Furthermore, when I began my career in 1977, the average working week was a respectable 35 hours – it’s now an average of 48 hours with the (compulsory) expectation that you opt out of the Working Time Regulations directive and don’t get paid any extra remuneration for any overtime worked.
“Ageism is, unfortunately, rife in the workplace”
May I be bold enough to ask the question, “Why should employed staff work for no extra reward over and above their contracted hours?” In my books, working for no financial reward is called ‘volunteering’ – something one can do once one has retired from being employed/self-employed. Or should I really feel gracious that I am very lucky to actually be in full time employment, at my age?
I fully agree with Jessica Stillman's article entitled Why Working More Than 40 Hours a Week is Useless which explains the research behind the fact that consistently working more than 40 hours a week is simply unproductive.
BBC News – 20th August 2013
“The gender pay gap increases with each rung of the management ladder, says the CMI, with male salaries already almost 25% higher than women's before bonuses are even taken into account.”
And, to add insult to injury, since the 1970 Equal Pay Act came into force, there is still, decades later, an unequal gender pay gap! ‘Nick Clegg calls for more openness on gender pay gap.’
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Does our gift of experience add advantages to the way in which we handle the rest of our lives, and enable us to overcome all the negative aspects of getting older? The importance of continuing to exercise our mind and body, to keep our brain, heart and muscles strong is, in my view, a complete necessity.
Moreover, with many marriages breaking down, and divorce rates rising for the over-60s, notwithstanding our inherent (baby-boomer) quest for a new independence and a need for what I can only describe as an ‘I am me’ single brand recognition, this also brings with it the responsibility of ensuring all your personal future financial needs will be taken care of.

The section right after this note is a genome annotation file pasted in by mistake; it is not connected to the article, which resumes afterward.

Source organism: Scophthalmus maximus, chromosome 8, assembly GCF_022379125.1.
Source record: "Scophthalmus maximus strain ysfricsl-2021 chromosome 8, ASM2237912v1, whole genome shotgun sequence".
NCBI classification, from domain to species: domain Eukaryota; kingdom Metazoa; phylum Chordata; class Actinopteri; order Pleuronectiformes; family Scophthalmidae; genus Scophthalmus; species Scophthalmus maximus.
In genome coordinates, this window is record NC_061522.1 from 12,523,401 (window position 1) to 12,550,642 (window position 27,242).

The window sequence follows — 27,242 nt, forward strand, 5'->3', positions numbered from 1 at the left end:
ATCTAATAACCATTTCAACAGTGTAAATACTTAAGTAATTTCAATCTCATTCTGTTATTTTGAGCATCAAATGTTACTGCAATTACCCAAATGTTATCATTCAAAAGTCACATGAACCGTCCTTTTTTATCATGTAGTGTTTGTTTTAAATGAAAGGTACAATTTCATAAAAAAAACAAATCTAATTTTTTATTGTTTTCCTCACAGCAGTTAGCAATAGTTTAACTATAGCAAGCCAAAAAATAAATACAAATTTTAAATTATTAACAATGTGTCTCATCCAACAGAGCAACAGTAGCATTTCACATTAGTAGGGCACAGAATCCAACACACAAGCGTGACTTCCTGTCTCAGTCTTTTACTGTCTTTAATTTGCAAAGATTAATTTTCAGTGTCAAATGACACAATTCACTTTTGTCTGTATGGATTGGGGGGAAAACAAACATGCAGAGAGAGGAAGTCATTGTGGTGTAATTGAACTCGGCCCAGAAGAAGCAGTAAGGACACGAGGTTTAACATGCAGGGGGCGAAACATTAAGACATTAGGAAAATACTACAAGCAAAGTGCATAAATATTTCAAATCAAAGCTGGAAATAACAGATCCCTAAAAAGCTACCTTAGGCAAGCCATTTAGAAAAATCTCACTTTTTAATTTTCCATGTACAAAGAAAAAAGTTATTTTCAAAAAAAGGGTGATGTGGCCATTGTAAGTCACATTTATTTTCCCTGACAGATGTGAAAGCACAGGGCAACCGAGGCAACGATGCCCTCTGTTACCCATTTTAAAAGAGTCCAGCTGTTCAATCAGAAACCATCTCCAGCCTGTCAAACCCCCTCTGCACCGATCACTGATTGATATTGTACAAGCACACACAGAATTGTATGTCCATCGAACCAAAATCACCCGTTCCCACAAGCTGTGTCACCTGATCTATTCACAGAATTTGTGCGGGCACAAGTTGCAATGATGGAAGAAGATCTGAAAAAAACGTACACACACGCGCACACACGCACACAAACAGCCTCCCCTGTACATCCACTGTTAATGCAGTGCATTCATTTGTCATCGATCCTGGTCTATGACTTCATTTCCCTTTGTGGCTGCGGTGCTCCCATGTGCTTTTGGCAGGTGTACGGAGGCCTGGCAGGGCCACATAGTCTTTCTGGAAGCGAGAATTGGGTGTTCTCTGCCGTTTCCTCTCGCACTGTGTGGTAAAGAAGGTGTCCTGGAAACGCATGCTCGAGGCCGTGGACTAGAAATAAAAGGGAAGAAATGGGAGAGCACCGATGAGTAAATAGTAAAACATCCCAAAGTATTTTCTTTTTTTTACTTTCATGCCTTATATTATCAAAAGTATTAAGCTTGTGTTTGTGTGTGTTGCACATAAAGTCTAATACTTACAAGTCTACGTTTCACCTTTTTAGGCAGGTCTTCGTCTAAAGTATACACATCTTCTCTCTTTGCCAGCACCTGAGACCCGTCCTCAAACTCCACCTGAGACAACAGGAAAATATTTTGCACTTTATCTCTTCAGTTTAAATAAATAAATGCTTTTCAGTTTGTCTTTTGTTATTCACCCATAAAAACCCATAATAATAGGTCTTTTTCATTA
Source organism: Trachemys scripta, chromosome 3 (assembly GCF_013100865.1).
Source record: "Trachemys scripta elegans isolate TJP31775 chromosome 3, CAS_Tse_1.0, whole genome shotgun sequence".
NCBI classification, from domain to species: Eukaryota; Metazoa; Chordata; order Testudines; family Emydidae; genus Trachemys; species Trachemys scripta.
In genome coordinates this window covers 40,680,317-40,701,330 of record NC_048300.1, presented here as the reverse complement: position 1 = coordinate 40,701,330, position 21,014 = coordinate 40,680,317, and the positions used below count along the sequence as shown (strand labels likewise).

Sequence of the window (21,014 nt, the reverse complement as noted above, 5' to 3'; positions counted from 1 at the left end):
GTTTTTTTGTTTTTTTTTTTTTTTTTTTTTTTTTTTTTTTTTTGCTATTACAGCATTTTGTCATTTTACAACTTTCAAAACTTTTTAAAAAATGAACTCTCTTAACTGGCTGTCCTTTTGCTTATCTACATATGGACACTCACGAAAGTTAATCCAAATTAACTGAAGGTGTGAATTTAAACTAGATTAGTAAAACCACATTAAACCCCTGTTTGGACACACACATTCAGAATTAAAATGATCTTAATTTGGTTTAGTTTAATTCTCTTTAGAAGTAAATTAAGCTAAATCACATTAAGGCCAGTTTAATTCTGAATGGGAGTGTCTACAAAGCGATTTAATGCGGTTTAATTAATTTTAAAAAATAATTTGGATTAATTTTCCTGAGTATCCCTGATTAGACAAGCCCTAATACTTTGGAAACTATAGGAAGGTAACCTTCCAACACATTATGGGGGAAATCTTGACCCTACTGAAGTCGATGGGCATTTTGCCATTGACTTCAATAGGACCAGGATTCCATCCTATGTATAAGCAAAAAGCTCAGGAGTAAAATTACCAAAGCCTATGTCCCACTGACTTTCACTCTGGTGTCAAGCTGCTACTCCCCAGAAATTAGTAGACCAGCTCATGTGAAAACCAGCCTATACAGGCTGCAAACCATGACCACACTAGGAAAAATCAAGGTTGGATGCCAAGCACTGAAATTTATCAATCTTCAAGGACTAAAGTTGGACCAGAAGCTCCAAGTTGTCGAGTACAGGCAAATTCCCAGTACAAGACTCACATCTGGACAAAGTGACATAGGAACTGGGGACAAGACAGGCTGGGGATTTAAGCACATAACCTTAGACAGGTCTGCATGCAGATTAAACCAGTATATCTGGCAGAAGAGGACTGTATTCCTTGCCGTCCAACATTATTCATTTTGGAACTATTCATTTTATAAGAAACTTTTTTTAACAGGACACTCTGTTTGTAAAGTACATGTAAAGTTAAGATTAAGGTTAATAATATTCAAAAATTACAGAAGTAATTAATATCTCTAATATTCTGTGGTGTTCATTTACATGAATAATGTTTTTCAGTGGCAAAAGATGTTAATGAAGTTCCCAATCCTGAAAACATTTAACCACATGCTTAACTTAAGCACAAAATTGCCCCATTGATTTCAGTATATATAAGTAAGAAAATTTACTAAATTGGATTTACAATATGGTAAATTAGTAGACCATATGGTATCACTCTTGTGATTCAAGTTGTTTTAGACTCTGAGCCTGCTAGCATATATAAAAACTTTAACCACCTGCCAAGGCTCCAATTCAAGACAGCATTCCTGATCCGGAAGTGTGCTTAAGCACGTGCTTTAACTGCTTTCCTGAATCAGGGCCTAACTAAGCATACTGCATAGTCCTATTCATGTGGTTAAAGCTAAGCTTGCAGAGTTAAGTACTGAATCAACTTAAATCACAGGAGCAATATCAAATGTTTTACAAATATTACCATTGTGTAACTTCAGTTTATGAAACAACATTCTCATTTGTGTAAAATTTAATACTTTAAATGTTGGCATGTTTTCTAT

As responsible, adult individuals we have the duty to make certain that we have the means to secure a roof over our head and are fit and healthy to look after ourselves. This can be a scary realisation when private pensions are no longer performing as well as they did when we first took them out in the booming 1980s, and we now have to work additional years before we can receive our State pension.
As divorced/separated females, we no longer have the safety net of a partner’s financial input into the household pot, and may not be able to afford to retain the level of comfortable existence that we once enjoyed when gainfully employed and in a marital partnership.
With families moving away far and wide, both in the UK and abroad, and their own responsibilities to contend with, there is rarely the close knit family support that once was enjoyed by the British traditional parent/family unit.
However, it’s surely not all doom and gloom, you may exclaim? We must also highlight the positive aspects of being 50 and looking towards being 60!
“Finally respecting myself”
The positive challenge responses that I received, and which jumped out for me, include ‘having the courage to go it alone’, finding a ‘new sense of freedom’, being ‘self-employed and loving it’ and ‘enjoying new experiences’.
“My challenge has been starting my own curtain making business - but it’s the best thing I have ever done!”
Personal achievement and the confidence to go ‘all out for it’, with both arms outstretched, is something to be greatly admired. An inner strength not to give up is a very admirable and a commendable trait which I believe women, of any age, do extremely well.
In the main we, as females, are of course, the natural nurturers, the carers, the ones that ‘hold it all together’ for the family and, by the time we reach our 50s, we may have the new found opportunity and time to turn that ‘giving’ to personally receiving the gift of our own ‘unconditional love’.
Last week I read a motivational quote which summed it all up for me. A great way to direct my thoughts and feelings when I have specific problems and everyday challenges to face.....
“Draw a line. Live above it”
I truly believe, by not allowing any negative aspects to infiltrate above this imaginary line, by calling anything below this line ‘well-earned experience’, we may all have the opportunity to continue to move forwards, and really be able to enjoy our 50s and far into our 60s – indeed, whatever life may throw at us!